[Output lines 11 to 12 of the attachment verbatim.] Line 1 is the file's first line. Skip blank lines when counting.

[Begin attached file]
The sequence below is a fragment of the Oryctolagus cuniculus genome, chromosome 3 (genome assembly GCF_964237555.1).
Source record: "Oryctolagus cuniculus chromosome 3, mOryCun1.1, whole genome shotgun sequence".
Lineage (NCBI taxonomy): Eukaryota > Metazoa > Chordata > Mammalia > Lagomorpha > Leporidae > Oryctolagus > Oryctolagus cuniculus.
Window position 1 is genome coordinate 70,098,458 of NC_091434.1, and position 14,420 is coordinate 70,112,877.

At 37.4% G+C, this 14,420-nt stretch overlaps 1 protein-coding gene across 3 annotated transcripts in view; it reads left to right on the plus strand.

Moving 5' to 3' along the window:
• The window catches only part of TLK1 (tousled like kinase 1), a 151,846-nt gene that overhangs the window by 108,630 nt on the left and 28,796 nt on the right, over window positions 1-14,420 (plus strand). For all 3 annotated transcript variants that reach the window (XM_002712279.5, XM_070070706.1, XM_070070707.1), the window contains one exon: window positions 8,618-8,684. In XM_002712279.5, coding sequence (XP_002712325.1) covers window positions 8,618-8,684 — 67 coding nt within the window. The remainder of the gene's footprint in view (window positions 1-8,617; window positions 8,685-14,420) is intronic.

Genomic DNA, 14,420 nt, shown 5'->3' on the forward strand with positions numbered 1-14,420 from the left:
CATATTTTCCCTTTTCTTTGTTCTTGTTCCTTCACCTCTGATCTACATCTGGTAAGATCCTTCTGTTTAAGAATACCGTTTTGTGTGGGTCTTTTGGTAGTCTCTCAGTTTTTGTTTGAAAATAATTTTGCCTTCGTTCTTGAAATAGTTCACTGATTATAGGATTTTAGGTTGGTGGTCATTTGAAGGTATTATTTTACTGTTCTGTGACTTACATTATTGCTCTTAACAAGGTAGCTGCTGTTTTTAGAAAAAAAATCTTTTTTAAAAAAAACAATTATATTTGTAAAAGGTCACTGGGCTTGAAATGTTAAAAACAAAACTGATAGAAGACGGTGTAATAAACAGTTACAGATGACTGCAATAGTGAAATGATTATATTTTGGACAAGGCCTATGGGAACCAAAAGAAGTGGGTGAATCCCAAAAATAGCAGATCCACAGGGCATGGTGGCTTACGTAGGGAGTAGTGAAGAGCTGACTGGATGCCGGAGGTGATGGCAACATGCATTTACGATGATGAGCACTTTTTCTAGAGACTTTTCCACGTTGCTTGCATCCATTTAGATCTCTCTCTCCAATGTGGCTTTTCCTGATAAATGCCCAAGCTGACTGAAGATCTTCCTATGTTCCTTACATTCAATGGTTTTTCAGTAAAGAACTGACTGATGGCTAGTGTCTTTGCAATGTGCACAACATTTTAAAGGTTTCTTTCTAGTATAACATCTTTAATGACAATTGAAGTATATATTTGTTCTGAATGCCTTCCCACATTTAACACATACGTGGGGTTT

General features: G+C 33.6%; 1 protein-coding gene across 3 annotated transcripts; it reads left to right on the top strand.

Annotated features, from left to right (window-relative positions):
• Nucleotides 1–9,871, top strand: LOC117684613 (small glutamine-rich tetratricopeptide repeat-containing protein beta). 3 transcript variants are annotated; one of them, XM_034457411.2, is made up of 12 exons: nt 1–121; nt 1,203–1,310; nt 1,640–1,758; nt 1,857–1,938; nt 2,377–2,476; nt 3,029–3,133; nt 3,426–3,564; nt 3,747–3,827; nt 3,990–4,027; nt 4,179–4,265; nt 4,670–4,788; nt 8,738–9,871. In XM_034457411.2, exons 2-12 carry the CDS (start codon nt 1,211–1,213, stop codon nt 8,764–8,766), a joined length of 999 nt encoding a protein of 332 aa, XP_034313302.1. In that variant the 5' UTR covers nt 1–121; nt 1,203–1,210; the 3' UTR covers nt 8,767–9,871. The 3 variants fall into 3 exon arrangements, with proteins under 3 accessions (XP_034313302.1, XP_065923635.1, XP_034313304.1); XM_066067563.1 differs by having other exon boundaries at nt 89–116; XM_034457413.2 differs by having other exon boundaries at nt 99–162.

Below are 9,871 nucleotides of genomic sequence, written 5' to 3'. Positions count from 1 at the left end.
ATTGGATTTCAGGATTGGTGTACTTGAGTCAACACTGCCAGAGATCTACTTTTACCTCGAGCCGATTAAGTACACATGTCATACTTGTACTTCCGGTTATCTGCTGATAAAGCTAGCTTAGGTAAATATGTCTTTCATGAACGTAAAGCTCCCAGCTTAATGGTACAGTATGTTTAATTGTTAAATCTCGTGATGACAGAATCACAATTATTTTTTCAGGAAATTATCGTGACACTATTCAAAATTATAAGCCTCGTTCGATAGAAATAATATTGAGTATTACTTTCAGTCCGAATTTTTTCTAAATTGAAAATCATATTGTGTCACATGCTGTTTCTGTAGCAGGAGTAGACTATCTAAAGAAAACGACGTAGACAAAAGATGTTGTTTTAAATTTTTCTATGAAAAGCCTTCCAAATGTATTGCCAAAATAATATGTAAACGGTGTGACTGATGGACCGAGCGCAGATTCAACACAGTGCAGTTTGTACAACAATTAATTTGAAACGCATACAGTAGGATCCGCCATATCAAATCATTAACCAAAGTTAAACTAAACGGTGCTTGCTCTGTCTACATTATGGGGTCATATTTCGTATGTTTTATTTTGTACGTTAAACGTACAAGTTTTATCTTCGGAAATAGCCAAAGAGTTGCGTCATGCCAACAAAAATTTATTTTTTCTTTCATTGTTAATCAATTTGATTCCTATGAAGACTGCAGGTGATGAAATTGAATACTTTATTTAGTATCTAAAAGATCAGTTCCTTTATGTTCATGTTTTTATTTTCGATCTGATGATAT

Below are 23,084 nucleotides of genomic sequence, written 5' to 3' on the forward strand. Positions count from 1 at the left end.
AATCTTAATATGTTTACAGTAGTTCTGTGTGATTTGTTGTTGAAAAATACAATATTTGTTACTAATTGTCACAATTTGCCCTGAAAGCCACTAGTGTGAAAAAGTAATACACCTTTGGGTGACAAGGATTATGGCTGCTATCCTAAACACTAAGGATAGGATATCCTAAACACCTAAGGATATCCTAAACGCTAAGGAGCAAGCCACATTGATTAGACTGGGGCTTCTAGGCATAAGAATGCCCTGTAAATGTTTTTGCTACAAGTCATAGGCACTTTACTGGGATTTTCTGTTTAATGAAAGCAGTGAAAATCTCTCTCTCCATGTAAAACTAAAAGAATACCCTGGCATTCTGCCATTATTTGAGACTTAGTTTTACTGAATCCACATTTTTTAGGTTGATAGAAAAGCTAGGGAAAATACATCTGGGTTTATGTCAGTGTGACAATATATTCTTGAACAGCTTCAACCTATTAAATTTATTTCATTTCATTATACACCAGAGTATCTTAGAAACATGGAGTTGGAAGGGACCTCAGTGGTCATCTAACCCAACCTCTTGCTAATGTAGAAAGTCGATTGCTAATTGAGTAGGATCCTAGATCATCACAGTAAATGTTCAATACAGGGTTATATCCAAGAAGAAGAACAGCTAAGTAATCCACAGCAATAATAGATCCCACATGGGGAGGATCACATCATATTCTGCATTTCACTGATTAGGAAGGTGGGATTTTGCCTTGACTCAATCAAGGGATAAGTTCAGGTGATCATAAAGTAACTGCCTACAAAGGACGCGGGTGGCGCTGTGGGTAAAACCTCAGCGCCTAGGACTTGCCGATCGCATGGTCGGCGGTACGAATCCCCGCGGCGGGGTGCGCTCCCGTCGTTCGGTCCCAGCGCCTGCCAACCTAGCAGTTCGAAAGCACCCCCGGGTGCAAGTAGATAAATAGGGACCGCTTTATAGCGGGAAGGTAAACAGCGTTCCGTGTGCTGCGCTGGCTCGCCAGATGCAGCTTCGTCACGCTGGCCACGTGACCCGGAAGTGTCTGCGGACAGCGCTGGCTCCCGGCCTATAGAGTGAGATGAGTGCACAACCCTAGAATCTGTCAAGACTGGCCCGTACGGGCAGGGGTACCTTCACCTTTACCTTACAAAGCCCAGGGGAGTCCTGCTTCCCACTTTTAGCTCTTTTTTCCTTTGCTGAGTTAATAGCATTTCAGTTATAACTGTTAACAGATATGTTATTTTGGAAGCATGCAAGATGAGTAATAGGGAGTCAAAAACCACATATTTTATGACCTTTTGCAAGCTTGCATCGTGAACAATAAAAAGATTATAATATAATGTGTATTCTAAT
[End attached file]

Annotated features, from left to right (window-relative positions):
• Nucleotides 1–9,871, top strand: LOC117684613 (small glutamine-rich tetratricopeptide repeat-containing protein beta). 3 transcript variants are annotated; one of them, XM_034457411.2, is made up of 12 exons: nt 1–121; nt 1,203–1,310; nt 1,640–1,758; nt 1,857–1,938; nt 2,377–2,476; nt 3,029–3,133; nt 3,426–3,564; nt 3,747–3,827; nt 3,990–4,027; nt 4,179–4,265; nt 4,670–4,788; nt 8,738–9,871. In XM_034457411.2, exons 2-12 carry the CDS (start codon nt 1,211–1,213, stop codon nt 8,764–8,766), a joined length of 999 nt encoding a protein of 332 aa, XP_034313302.1. In that variant the 5' UTR covers nt 1–121; nt 1,203–1,210; the 3' UTR covers nt 8,767–9,871. The 3 variants fall into 3 exon arrangements, with proteins under 3 accessions (XP_034313302.1, XP_065923635.1, XP_034313304.1); XM_066067563.1 differs by having other exon boundaries at nt 89–116; XM_034457413.2 differs by having other exon boundaries at nt 99–162.